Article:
The minor injuries unit at Monaghan Hospital plays a vital role in providing valuable services to the local community. It helps to alleviate the pressures on emergency departments.

I thank the Minister of State for the response. I welcome the positive response from the Minister for Health in that he is willing to engage with the RCSI Hospitals Group and the HSE with a view to extending the opening hours and the days of opening in terms of the minor injuries unit.

I compliment the staff at the hospital on the fantastic service they provide in this area and throughout the hospital. I also compliment management on its information campaign that has resulted in an increase in the number of people attending the injuries unit. I welcome the fact that the Minister for Health is now willing to engage in that regard and look forward to such engagement. I ask that the Minister of State conveys to the Minister that we would like that engagement to commence as soon as possible and to confirm same.

I thank Senator Gallagher for raising this issue. I confirm that the Minister will assist and engage with those who want to increase the hours, the hospital group and the HSE. The success of the minor injuries units can be seen in Monaghan and many other places. I am happy to make sure that we maximise the use of that service. The Senator makes a good point in that there are similar numbers in other parts of the country and units in those areas are open for longer hours. Like the Senator, I compliment the service. There has been great feedback from the more than 5,000 people who are using it every year. The Senator made a point with regard to an information campaign. That is a conversation we are having with regard to our services in County Meath and it is also being had in other parts of the country. It is vital that the HSE and the hospital groups give very clear information and detailed advice and guidance as to where people should go for different types of treatment. That is how we can maximise the use of all of our health assets. It should be explained to people where the best place to get services at a given time is and they should be directed to those services. That seems to be done quite well in Monaghan. Hats off to those involved. I will reaffirm with the Minister, Deputy Donnelly, that the Senator wants to see that engagement as soon as possible.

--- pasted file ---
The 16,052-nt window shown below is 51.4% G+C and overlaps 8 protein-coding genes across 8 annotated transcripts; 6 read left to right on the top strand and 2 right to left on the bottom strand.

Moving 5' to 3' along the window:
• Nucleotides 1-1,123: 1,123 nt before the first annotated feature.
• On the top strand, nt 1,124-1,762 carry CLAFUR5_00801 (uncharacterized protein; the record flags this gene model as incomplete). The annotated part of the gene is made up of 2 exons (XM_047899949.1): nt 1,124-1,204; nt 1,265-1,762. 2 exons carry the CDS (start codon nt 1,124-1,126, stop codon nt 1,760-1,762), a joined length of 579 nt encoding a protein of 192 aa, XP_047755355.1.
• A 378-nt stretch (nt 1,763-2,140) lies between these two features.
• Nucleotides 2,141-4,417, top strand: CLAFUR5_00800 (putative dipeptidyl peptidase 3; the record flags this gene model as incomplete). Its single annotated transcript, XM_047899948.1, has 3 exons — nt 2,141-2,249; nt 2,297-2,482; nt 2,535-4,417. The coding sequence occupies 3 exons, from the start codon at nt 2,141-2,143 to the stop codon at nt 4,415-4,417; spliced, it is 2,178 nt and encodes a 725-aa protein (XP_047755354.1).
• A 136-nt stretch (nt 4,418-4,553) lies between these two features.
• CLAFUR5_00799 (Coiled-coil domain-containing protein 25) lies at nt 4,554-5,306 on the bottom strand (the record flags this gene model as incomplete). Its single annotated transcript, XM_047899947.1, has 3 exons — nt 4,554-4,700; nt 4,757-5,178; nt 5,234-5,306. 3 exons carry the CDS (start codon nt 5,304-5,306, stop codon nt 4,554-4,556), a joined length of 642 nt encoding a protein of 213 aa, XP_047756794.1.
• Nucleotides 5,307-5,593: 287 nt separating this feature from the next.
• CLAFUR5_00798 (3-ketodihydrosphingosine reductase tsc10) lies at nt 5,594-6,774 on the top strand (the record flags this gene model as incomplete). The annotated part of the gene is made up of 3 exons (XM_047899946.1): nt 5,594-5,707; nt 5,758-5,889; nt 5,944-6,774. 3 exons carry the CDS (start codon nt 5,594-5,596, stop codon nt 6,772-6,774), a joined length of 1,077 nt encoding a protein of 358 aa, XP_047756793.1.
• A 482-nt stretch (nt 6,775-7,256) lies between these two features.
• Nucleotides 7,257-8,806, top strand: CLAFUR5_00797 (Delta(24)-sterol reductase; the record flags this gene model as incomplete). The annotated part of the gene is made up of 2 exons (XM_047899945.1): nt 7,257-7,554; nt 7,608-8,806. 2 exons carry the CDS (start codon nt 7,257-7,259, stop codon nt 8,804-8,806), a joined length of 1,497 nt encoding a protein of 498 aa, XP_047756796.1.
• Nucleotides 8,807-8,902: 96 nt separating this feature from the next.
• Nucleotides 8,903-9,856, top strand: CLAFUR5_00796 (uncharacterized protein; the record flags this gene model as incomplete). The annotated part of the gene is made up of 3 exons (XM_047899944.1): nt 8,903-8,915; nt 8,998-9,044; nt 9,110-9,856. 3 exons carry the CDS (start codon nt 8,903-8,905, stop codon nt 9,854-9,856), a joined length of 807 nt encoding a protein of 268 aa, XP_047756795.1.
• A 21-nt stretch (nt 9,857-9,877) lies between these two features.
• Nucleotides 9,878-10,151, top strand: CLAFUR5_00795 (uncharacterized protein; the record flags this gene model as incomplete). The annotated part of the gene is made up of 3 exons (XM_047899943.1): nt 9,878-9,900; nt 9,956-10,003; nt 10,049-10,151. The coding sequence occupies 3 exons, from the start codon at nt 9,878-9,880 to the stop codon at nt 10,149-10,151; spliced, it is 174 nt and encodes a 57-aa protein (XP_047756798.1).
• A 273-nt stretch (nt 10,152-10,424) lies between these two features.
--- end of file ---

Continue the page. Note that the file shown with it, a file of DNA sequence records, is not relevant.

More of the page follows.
Departmental Programmes

I welcome the Minister of State to the House. This Commencement matter relates to the LEADER programme, which the Minister of State will be very aware of. He knows of its enormous benefits. I am asking some questions and seeking clarification on the next round of LEADER funding. The local development companies under the LEADER programme were initially set up in response to the multidimensional nature of social inclusion throughout local areas. This was to be a responsive, innovative and integrated approach to building the partnership model, with which the Minister of State will be very familiar, based on local ownership. This arose from the OECD's 2005 recommendations. Today, the LEADER programme offers best-placed local solutions to the challenges for urban and rural development across Ireland. These companies have worked very successfully. There has been great partnership and buy-in to the LEADER programme. The programme has a great future and potential to expand, given the right supports and appropriate resources.

There are 14 urban and 35 rural local development companies covering the entire Twenty-six Counties of the State. More could be done if there were more resources. The implementation of their plans is really important, which raises the issue of the next phase of the LEADER programme. All of us, including the Minister of State, know the significance and importance of the programme so I will not give a history lesson on the success of LEADER. I will say that I know the Government is committed to it, that there are limited resources and that there is always pressure on central government resources and finances. However, this programme has worked really well. I am very familiar with a number of these companies and I will mention a few that I have been in touch with: the Ballyfermot Chapelizod Partnership, the Bray Area Partnership, Cavan County Local Development and Galway Rural Development. Where are we with regard to the next round of funding for the LEADER programme? The organisers and the people involved need to know in order to plan for the future.